Los Angeles Mayor Eric Garcetti, for example, has called on people to report their neighbors for violating his quarantine order, promising “snitch rewards” for those who get caught. The L.A. city attorney responded eagerly. He has so far charged four “non-essential” businesses for continuing to operate.

In the tony coastal town of Manhattan Beach, law enforcement has issued 129 citations to people for violating the city’s social distancing ordinance, which requires six feet of separation and bans gatherings of more than two people. They face fines of up to $1,000.

Meanwhile, in a Denver suburb, police arrested a man, Matt Mooney, for violating social distancing orders when he played tee-ball in an empty park with his daughter.

The ACLU Knew This Would Happen

In less than two months, the United States has drastically expanded its police powers and control of things that are ordinarily none of the government’s business. So where is the ACLU when we need it? After all, it saw this coming.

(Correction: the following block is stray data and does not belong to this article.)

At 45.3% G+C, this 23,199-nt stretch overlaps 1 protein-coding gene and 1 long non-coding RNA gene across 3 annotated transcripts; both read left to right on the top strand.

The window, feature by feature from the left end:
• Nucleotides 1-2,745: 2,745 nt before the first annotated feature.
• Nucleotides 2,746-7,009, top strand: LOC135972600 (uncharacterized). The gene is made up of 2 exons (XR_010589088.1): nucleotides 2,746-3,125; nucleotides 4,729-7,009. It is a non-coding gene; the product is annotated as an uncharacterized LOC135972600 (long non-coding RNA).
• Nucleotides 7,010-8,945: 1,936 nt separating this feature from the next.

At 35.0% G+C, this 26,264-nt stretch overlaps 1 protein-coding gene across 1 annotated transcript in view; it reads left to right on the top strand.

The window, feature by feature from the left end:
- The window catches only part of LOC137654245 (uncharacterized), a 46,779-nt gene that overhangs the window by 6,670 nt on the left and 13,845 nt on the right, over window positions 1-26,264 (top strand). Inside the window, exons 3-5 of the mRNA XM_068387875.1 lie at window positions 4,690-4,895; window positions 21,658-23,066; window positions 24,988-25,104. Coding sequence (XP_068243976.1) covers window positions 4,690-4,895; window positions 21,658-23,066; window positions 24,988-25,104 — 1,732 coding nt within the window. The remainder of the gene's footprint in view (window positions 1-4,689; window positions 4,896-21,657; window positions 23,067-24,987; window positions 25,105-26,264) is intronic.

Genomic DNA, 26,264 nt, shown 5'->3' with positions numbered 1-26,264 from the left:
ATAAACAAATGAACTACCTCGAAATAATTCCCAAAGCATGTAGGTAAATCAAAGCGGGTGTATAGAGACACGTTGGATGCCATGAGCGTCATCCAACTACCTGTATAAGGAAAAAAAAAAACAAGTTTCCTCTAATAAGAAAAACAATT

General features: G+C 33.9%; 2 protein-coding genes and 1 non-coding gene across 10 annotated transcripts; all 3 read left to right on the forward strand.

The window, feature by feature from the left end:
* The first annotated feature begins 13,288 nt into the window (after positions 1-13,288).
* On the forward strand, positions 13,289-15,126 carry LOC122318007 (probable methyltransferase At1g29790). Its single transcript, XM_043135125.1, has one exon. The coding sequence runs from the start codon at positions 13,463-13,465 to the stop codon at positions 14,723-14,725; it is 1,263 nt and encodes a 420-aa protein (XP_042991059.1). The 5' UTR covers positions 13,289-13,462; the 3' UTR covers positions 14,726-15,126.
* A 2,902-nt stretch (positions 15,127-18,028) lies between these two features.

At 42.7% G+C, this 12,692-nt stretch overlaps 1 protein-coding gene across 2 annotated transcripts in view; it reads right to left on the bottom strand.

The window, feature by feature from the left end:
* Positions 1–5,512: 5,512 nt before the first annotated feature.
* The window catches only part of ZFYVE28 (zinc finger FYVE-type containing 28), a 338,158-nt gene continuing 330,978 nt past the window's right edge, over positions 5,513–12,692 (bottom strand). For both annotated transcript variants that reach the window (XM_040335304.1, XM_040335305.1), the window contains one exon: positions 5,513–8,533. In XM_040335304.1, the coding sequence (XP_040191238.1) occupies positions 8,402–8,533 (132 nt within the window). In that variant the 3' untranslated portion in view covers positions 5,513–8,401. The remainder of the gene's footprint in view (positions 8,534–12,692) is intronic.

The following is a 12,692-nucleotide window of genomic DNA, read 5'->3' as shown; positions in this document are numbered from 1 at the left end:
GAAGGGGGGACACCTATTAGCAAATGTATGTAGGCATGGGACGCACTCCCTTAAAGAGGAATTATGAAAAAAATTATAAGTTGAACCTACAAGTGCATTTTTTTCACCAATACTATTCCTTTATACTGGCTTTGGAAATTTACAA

In January 2008, it issued a report called “Pandemic Preparedness: The Need for a Public Health—Not a Law Enforcement/National Security—Approach,” which criticized governments for adopting pandemic preparedness plans that “ignored effective steps that states could take to mitigate an epidemic, such as reinvigorating their public health infrastructure, and instead resorted to punitive, police-state tactics, such as forced examinations, vaccination and treatment, and criminal sanctions for those individuals who did not follow the rules.”

The report identified numerous flaws in the pandemic preparation plans, including several that now flash across our television screens daily. For example, it chided the plans for assuming the worst-case scenario would occur, saying: “Worst case scenario planning encourages counterproductive overreactions in which law-enforcement techniques and drastic anti-civil liberties measures are used as the first resort, rather than the last resort.” The report also criticized calls to “ban public gatherings, isolate symptomatic individuals, restrict the movement of individuals, or compel vaccination or treatment.”